An EU initiative has developed a cost-effective way to produce unidirectional (UD) tape to manufacture and reinforce parts in cars and planes. The solution will make them lighter and more environmentally sound.
Automobiles are among the biggest culprits in generating greenhouse emissions, raising the costs for both the environment and manufacturers. One solution is to make vehicles lighter by using new materials such as UD fibre tapes. However, until now these tapes were costly and difficult to produce in sizeable quantities.
To address this issue, the EU-funded FORTAPE grouped 10 partners from 5 European countries covering the entire value chain. The broad range of stakeholders was needed in developing new integrated technologies with the most efficient use of materials and energy. This was done to adapt UD tapes for use in vehicles and aeroplanes.
UD tapes can be used to enhance the mechanical properties of a plastic part. They can also be used to manufacture structural parts, consolidating and thermoforming several layers.
Barriers to extensive use
But, this new high-performance material comes with some obstacles to widespread use in industry, says project coordinator Raquel Ledo Bañobre. The main hurdles are high consumption of resources, lower rates of automation, high production of defective materials and the subsequent rise in manufacturing costs.
“In global terms, industry needs to reduce vehicle weight in order to lessen greenhouse emissions and fulfil EU requirements using a cost-efficient solution,” she adds. “Despite their huge mechanical properties and lightweight potential, there were several issues that needed to be addressed to guarantee their extensive use in the industry.”
The project focused on three main axes: tapes manufacturing, part manufacturing, and the modelling of processes and parts. Three different technologies for fibre impregnation were researched to develop the innovative process in manufacturing UD carbon and glass fibre tapes with increased fibre content.
Drastically reducing price
FORTAPE was able to optimise the manufacturing process to produce 16 tapes at a time at the right width. This helped to considerably slash the tape price.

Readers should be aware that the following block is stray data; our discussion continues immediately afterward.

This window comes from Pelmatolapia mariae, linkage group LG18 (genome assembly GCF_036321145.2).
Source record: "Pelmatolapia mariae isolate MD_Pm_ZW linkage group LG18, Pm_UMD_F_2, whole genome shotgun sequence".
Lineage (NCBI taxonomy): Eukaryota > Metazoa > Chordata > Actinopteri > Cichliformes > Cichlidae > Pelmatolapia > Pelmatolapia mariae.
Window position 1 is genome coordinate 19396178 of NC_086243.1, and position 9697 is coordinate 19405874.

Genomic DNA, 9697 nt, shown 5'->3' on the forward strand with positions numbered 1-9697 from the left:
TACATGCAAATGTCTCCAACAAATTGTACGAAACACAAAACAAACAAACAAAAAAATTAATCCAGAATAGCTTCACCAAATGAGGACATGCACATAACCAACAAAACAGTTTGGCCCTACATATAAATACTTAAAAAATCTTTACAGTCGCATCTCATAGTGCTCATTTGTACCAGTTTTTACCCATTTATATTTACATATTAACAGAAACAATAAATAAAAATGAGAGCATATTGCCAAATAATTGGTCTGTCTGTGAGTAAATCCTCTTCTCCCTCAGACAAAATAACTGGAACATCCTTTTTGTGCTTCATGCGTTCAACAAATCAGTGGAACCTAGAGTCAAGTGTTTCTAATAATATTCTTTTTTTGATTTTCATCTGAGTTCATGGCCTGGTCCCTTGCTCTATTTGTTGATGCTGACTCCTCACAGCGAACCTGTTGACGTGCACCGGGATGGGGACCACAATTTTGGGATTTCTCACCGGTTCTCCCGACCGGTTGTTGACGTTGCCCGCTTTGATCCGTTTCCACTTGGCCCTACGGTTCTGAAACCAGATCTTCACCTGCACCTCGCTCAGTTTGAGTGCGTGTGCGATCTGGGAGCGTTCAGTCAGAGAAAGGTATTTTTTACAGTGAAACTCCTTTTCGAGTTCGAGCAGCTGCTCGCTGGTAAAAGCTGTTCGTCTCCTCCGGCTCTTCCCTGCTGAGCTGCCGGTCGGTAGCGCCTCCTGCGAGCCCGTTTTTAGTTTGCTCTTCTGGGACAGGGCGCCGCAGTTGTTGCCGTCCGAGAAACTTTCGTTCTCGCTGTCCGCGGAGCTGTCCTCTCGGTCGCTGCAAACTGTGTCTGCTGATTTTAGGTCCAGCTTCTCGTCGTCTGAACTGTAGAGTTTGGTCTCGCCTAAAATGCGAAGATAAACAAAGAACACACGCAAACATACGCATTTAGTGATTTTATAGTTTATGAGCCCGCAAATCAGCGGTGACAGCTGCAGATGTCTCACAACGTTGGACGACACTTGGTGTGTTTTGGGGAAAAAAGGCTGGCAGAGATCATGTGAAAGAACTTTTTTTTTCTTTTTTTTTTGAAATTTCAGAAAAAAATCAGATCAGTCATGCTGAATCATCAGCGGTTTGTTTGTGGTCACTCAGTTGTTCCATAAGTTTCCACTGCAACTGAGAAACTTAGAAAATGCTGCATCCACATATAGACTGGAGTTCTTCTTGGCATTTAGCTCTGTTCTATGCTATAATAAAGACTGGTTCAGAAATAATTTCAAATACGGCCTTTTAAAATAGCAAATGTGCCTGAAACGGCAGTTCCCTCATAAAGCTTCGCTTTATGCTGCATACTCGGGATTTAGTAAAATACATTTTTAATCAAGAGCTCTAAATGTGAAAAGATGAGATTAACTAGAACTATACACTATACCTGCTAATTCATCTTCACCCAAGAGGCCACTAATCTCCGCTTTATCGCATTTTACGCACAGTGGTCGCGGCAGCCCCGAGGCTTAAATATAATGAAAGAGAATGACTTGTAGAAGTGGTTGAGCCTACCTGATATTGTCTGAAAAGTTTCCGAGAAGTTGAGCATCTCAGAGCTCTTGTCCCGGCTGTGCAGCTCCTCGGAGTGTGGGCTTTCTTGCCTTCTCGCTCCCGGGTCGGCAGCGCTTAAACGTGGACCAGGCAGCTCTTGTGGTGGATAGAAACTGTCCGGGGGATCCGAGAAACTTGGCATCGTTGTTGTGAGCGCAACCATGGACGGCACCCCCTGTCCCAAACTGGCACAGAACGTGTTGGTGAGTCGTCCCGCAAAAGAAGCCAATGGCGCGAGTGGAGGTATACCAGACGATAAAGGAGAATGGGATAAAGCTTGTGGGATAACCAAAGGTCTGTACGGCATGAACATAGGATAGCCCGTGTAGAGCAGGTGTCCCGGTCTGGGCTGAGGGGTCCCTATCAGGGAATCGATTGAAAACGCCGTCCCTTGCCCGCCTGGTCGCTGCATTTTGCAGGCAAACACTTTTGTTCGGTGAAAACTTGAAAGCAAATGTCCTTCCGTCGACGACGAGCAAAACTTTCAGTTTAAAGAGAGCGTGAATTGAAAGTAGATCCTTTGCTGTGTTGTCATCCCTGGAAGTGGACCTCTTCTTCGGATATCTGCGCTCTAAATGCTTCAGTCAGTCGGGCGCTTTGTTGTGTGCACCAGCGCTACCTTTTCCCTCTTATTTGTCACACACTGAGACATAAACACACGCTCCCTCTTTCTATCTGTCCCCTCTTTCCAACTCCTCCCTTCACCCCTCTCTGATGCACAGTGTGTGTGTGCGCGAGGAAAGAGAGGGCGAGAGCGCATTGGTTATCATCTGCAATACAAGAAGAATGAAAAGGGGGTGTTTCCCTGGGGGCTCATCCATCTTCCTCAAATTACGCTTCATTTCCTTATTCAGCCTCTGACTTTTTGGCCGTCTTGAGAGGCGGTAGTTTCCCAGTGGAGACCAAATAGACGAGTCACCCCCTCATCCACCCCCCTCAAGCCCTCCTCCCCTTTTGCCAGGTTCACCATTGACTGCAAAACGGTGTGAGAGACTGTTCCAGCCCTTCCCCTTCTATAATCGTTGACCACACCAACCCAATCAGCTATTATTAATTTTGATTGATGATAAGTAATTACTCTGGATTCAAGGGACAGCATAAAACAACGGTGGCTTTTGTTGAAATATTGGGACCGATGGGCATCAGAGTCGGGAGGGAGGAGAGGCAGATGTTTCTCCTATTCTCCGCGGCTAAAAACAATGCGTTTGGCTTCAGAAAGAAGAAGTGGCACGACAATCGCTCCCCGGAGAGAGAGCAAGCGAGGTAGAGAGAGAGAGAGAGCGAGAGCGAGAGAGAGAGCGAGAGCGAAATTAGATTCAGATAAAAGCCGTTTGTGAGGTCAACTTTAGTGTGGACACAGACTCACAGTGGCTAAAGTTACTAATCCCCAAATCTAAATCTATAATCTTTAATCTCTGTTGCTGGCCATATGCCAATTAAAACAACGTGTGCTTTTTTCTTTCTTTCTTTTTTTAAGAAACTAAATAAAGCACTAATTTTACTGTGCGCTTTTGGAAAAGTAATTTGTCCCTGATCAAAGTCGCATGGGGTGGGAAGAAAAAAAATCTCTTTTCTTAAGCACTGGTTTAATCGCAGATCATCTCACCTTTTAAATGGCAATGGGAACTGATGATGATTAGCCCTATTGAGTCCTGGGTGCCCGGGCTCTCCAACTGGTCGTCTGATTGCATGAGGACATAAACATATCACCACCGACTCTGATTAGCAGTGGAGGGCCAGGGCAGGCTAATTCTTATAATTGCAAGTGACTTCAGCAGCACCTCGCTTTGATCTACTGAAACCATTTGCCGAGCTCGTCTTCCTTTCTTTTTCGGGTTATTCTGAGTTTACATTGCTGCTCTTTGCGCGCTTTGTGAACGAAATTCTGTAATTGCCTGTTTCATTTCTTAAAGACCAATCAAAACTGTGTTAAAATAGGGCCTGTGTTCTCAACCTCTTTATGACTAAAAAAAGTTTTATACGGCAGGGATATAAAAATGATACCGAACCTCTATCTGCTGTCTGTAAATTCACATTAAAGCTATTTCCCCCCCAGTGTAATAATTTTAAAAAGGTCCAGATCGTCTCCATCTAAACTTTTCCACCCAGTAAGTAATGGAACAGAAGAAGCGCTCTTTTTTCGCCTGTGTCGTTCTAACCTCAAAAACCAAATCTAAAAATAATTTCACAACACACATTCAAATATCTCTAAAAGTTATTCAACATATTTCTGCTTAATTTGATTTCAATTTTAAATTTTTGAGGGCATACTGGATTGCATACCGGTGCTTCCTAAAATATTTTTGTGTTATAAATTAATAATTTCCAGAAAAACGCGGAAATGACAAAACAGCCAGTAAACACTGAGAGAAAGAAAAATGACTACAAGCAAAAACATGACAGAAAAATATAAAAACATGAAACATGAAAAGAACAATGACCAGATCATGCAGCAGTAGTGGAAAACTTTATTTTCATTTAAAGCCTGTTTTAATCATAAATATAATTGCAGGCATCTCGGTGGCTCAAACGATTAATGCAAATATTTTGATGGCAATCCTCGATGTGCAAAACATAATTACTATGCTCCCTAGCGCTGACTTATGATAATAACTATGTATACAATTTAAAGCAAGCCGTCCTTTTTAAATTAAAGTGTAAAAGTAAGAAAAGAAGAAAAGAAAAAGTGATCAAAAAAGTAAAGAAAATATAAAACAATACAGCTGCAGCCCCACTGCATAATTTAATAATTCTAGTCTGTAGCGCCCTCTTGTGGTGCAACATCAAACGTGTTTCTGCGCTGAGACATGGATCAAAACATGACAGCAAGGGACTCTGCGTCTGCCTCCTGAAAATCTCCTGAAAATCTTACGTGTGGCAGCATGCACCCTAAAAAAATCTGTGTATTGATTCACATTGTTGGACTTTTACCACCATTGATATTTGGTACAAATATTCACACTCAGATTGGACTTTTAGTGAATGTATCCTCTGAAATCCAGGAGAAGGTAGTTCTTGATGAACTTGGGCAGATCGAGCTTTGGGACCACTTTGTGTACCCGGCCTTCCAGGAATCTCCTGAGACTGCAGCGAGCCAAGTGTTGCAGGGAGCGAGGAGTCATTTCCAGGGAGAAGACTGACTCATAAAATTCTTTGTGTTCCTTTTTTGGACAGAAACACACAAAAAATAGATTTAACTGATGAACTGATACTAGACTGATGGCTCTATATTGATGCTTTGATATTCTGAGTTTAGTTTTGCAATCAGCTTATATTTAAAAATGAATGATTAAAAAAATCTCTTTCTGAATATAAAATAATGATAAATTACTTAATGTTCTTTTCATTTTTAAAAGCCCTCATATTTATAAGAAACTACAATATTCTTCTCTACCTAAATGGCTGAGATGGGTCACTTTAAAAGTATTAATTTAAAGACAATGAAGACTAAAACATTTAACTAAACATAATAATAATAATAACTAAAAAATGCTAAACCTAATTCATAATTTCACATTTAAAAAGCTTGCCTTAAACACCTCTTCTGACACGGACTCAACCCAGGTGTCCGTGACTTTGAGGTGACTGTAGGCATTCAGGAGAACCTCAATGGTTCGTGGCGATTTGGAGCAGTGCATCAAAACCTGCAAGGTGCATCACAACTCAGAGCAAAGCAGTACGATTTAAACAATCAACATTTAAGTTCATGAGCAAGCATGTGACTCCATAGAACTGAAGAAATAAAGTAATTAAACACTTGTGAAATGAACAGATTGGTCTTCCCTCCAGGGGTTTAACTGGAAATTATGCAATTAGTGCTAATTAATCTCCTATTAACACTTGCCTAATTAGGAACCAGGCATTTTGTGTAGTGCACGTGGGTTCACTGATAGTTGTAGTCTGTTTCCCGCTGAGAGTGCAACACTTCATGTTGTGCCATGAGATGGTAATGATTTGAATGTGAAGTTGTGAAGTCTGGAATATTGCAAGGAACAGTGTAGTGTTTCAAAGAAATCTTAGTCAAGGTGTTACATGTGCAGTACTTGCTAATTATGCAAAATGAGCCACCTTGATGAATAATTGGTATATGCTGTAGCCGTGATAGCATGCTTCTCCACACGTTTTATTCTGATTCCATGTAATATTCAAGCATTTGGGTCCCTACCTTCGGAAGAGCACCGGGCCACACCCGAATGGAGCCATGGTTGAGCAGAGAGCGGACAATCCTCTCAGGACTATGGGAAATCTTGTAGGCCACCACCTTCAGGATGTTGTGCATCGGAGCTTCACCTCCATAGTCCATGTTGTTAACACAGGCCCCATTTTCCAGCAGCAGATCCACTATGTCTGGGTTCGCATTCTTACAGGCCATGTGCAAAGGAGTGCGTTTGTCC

Another output was an automated method to use UD tapes as reinforcement for a window regulator. This will help to meet cycle times and production volume needs for the auto industry. A window frame manufacturing process using fireproof polyamide UD tapes was developed for the aeronautical sector.
Also developed was a comprehensive model of the UD tapes as reinforcement to predict the mechanical properties of the part and the injection moulding process. Both aspects are key to introducing new materials in the automotive sector.
The most significant achievement is energy and material savings. FORTAPE was able to beat all targets on material savings. The goal for aeronautics parts was originally set at 75 percent, and reached nearly 92 percent. Similarly, the savings for automotive parts reached almost 57 percent from 40 percent initially. The project matched all but one target for energy savings. All EU requirements were fulfilled.
The technical and economic feasibility of the processes have been successfully demonstrated. To achieve industrial implementation, new adjustments and optimisations will be required. Bañobre says the plan is to continue to explore the possibilities of maturing the innovation and bringing it to the market.
“The reduction achieved in terms of material and energy consumption will enable companies to decrease their manufacturing costs and reduce the environmental impact,” she concludes.
Efficient use of resources in manufacture of metal components